As I look at this list, it feels like I must have been manic this week. I wasn't, really. I was downright unhurried. I can only guess that getting away from distractions allows one to work at superhuman effectiveness... yet I felt very relaxed. Ah, retreat.
This week I made good progress on the Sabbath book. I...
- Organized my research, source material, and writings in Evernote (Evernote will receive a mention in the acknowledgements...)
- Pulled together all the Sabbath writing I've done for other sources and made it "book-ready" (took out references to sermons, etc.)
- Typed and organized all of my handwritten notes into Evernote
- Wrote almost 10,000 very crappy words, including 22 short pieces that will fit somewhere (I now have 30,000 words' worth of an SFD. ELATED)
- Wrote a long list of first lines and topic headings so I can dive easily into these "chunks" and write them over the next few months
- Wrote a list of interview questions for people I need to talk to
- Finished reading The Sabbath World and Heschel's book on Sabbath, made progress on Marva Dawn's book Keeping the Sabbath Wholly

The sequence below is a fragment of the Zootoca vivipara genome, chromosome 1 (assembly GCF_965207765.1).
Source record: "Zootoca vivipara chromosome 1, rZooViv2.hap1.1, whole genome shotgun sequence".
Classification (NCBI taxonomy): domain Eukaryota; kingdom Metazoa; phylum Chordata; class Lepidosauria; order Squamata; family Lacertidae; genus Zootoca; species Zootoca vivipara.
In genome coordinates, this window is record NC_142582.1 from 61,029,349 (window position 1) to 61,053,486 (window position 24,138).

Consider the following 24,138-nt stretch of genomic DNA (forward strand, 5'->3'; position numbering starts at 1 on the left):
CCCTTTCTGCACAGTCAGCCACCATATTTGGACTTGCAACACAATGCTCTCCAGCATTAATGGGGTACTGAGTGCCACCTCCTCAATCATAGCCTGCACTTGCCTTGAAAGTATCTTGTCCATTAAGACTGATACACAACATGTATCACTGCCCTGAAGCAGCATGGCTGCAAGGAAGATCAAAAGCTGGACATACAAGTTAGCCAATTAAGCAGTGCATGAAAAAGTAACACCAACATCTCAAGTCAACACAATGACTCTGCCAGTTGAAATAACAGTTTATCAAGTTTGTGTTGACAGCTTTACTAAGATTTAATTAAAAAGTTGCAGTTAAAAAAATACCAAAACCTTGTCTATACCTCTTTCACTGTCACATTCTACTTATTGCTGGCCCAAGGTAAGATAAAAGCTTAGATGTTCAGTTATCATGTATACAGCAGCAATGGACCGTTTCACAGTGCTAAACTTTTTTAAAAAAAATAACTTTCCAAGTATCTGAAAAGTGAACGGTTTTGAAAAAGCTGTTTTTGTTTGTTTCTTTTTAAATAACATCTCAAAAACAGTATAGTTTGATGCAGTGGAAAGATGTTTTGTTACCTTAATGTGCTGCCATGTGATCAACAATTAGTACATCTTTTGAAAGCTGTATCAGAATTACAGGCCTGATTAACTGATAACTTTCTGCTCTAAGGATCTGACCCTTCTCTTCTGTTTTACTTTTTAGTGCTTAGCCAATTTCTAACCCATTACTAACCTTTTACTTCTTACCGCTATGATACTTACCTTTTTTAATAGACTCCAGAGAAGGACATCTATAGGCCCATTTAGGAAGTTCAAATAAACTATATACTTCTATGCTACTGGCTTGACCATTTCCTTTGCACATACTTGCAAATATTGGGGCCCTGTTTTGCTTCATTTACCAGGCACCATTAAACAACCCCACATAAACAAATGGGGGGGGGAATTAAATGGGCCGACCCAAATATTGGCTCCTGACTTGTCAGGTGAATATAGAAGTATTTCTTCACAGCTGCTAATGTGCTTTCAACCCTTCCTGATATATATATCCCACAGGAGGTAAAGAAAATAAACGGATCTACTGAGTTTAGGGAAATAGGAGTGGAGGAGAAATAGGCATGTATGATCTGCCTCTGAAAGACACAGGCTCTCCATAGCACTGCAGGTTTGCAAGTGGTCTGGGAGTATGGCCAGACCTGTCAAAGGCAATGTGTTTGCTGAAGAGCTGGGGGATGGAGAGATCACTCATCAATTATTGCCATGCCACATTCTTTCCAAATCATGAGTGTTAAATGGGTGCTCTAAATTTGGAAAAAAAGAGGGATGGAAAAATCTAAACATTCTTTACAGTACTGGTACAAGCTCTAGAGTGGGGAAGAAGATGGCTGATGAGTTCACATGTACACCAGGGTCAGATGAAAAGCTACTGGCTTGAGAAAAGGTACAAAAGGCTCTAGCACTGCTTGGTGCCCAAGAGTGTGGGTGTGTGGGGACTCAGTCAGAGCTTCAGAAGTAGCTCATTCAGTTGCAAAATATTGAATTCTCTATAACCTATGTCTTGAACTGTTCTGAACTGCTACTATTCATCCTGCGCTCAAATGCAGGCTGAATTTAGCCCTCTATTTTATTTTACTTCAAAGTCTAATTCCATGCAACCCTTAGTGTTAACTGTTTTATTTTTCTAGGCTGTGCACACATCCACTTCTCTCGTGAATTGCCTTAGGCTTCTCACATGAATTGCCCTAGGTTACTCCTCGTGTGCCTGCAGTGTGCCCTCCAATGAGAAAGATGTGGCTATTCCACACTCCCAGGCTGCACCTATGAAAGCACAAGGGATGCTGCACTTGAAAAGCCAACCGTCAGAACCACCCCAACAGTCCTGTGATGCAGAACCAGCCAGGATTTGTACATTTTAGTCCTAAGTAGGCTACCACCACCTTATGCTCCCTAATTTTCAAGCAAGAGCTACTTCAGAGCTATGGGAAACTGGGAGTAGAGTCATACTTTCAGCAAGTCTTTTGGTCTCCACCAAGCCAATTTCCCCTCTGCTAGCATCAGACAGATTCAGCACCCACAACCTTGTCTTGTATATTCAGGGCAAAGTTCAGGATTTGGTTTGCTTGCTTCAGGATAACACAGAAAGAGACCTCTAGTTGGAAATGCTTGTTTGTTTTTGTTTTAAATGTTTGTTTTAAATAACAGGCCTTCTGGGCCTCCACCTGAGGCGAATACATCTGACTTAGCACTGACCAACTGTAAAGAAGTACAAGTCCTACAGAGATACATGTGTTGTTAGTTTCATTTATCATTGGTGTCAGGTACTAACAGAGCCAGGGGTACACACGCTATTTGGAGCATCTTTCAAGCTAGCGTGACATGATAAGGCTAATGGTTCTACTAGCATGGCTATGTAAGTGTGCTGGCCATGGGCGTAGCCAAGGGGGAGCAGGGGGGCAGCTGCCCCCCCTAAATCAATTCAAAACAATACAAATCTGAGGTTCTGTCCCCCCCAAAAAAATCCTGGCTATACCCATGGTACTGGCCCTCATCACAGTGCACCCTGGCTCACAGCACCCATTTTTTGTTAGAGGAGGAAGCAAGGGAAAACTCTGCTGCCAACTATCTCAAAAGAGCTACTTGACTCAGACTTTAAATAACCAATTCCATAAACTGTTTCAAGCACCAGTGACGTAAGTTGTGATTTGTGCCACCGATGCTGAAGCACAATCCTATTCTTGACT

- took a walk every day
- worked cozily in my room during Thursday's constant soaking rain and Friday's blue-skied 60 mph winds
- finished The Reason for God and wrote blog review
- finished Lamb and wrote blog review
- read A Walk in the Woods, said a prayer that I wouldn't die of hypothermia while climbing Mt. Washington, NH this summer... IT HAPPENS
- wrote Mindful Parenting blog review
- began Griffindor scarf
- listened to some of the new Studio 360 book on Kindle
- flushed at least 20 stinkbugs down the toilet
- drank a small glass of port almost every night
- consumed lots of cinnamon-sugar pita chips and a small box of Trader Joe's dark chocolate roasted pistachio toffee, along with lots of TJ meals (Trader Joe's should also get a mention in the acknowledgements)
- watched lots of trains go by, thought about James, took a video of one with my thumb in the corner of the viewfinder
- had good conversations with the retirement-age woman who runs this retreat/B&B, appreciated the peacefulness of this place and her quiet life of hospitality
- but realized that my place is where children are squabbling, practicing the piano, making train sound effects, bugging me to watch something... you know, what Zorba the Greek calls "the full catastrophe."
Good to be home.
Image: Did I tell you it was rural?